Crenshaw Subway Coalition has been the lead community group expressing concerns that MTA’s current street-level plan on Crenshaw Blvd in Park Mesa Heights from 48th to 59th Street is a traffic and safety nightmare that will lead to the destruction of the Crenshaw business district.

“Crenshaw Blvd is the last black business corridor in Southern California,” said Jackie Ryan, immediate past president of the Leimert Park Village Merchants Association. “5 to 6 long years of street-level construction will kill not just the business district from 48th to 59th, it will vibrate all down Crenshaw Blvd as people avoid the disruptive street-level construction zone. Then there’s the horrid permanent impacts after construction: the removal of half the business parking spaces, cutting down our mature median trees and replacing them with fences, the elimination of left turns, and other changes that will forever hamper our community’s revitalization goals. And to not have a stop at Leimert Park Village? That’s makes no sense from a transit perspective and is just plain insulting.”

“From a safety perspective the proposed Slauson crossing next to View Park Prep is as bad as any on the MTA system,” said former MTA light rail operator Lester Hollins. “That is why the California Public Utilities Commission, the state’s rail safety agency, requested the line not be built at street-level at the intersection. Too much traffic, too many kids, too hazardous.”

The lawsuit points out that the street-level design from 48th to 59th Street is similar to the most accident-prone portion of MTA’s Blue Line, America’s deadliest light rail line at 103 deaths from over 900 accidents. “We’re fighting for the safety of our kids,” said Hollins, a parent of an alum of Crenshaw HS, which is a block away from a Crenshaw-LAX rail crossing.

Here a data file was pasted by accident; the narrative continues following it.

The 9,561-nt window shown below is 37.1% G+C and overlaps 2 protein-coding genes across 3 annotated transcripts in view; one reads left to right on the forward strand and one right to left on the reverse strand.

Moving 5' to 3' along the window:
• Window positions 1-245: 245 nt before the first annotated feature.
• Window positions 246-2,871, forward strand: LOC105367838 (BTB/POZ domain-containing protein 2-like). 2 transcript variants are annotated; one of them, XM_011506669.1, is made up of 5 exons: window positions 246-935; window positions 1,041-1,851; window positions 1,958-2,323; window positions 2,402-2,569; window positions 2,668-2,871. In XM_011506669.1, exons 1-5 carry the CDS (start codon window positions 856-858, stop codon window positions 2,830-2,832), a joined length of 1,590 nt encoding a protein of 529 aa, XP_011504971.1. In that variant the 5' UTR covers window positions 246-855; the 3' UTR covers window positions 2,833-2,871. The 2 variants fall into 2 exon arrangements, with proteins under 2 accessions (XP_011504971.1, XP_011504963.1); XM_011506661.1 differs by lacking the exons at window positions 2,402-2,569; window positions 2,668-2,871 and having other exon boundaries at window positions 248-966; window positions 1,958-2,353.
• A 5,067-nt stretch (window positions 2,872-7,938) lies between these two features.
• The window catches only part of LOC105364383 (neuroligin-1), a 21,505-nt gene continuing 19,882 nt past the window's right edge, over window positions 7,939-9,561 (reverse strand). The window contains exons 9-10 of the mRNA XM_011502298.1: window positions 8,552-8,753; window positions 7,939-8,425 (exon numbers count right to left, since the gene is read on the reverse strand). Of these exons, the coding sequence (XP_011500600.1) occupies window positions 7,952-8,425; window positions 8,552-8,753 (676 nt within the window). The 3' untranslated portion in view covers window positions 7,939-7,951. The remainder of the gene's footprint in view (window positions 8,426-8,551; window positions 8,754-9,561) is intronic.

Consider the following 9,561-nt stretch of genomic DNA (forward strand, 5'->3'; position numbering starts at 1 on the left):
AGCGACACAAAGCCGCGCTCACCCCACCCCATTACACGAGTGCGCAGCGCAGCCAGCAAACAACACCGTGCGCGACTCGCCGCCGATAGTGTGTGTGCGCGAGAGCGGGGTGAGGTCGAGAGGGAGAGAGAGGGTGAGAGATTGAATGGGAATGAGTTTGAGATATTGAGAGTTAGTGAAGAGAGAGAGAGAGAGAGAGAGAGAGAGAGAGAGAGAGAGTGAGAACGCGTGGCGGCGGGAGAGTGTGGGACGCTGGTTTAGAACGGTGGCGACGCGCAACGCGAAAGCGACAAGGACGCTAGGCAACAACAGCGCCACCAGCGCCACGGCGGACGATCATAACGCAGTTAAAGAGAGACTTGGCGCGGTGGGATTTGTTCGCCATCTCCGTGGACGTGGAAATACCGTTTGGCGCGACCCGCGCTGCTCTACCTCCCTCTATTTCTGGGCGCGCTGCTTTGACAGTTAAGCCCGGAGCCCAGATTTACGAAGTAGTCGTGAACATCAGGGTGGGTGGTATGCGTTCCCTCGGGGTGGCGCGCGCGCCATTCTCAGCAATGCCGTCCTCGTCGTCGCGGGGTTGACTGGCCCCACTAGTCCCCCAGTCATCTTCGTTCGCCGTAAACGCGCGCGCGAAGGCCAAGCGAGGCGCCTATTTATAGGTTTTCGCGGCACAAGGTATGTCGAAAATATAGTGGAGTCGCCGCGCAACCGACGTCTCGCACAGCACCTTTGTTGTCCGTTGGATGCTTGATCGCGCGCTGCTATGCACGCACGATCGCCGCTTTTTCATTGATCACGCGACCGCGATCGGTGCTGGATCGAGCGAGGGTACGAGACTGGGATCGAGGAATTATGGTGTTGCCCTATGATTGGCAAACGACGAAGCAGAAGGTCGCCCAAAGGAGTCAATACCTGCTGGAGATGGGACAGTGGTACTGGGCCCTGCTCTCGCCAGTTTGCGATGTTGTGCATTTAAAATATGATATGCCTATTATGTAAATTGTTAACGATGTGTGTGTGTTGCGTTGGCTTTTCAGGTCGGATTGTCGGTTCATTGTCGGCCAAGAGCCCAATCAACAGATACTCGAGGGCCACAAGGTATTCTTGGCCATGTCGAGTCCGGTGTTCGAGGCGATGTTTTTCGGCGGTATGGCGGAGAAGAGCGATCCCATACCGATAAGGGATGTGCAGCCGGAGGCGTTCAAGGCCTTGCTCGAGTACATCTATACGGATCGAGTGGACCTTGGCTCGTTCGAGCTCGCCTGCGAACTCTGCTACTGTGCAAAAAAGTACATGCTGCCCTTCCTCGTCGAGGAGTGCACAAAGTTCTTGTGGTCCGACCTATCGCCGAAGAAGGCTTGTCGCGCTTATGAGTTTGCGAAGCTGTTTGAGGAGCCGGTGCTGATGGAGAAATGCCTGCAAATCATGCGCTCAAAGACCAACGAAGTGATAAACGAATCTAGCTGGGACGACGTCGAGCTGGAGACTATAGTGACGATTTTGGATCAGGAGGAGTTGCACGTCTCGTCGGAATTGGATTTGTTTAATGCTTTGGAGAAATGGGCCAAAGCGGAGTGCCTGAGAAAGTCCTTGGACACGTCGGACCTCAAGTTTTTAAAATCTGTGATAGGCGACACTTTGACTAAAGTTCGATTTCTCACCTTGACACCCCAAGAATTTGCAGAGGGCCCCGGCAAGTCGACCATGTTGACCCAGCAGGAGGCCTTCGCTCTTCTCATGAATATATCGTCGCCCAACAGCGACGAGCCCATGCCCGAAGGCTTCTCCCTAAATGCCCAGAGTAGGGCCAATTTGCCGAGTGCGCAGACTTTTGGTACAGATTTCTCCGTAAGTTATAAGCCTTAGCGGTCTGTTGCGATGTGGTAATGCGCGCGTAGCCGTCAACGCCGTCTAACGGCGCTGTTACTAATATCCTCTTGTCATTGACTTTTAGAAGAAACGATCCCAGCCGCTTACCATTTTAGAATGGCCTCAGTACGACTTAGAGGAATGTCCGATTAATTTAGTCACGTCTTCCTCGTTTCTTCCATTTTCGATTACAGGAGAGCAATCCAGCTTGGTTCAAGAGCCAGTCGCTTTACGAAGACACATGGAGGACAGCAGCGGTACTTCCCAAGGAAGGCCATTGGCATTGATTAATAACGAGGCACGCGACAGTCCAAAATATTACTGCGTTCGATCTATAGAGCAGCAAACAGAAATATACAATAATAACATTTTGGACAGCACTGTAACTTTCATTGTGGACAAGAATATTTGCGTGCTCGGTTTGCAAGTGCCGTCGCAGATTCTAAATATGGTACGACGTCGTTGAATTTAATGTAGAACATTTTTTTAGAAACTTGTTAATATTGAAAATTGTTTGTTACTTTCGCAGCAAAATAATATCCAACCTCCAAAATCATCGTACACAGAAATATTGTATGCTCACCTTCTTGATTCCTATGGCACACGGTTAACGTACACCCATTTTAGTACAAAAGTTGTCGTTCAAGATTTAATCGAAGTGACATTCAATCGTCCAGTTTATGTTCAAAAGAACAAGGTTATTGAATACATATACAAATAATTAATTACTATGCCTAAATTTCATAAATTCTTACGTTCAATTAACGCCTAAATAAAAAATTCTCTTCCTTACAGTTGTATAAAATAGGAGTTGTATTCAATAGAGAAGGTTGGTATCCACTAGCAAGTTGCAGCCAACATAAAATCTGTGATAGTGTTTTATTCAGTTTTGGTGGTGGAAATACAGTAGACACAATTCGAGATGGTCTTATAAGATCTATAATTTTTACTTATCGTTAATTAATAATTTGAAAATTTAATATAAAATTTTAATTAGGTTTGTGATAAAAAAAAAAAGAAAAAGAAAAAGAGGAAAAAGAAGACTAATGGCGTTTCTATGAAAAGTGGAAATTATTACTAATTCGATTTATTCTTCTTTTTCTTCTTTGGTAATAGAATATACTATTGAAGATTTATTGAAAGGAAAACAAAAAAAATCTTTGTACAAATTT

Crenshaw Subway Coalition led a chorus of over 600 community, clergy, civil rights and business leaders who flooded the MTA headquarters in May, requesting additional resources be added to the project to keep the rail line underground for the one mile, and to return the Leimert Park Village station to the project. “The South L.A. community has been clear in their request to MTA since day one about this project: underground for remaining 11 blocks between 48th to 59th with a station at Leimert Park Village,” said Goodmon.

A MTA staff report identified over $2 billion possible funding sources, six times more than enough to fund the design changes, and in a show of South L.A. political unity unseen in generations every political representative of South L.A. joined them in their request…except one.

“Everyone was on board except Mayor Villaraigosa, now the chair of MTA,” said Winnifred Jackson, a Hyde Park resident. “And unfortunately it was his block of four votes against the Crenshaw community that was the difference. MTA refused to invest the resources to fix the problems. And so we go to court to defend against Villaraigosa/MTA’s destructive, dangerous and discriminatory attack on Crenshaw.”

“We’re going to need the Crenshaw community and all who value a multi-cultural society, safe rail lines and smart transit planning to donate for the lawsuit and collect petitions to submit to the White House,” said Goodmon. “So we’re kicking off our 25-25 Campaign: our goal is to raise $25,000 and collect 2,500 signatures by November 30th. To get involved people should come to our next meeting at the Crenshaw DWP Office at 6 PM on Nov 7th and go to our website, www.CrenshawSubway.org.”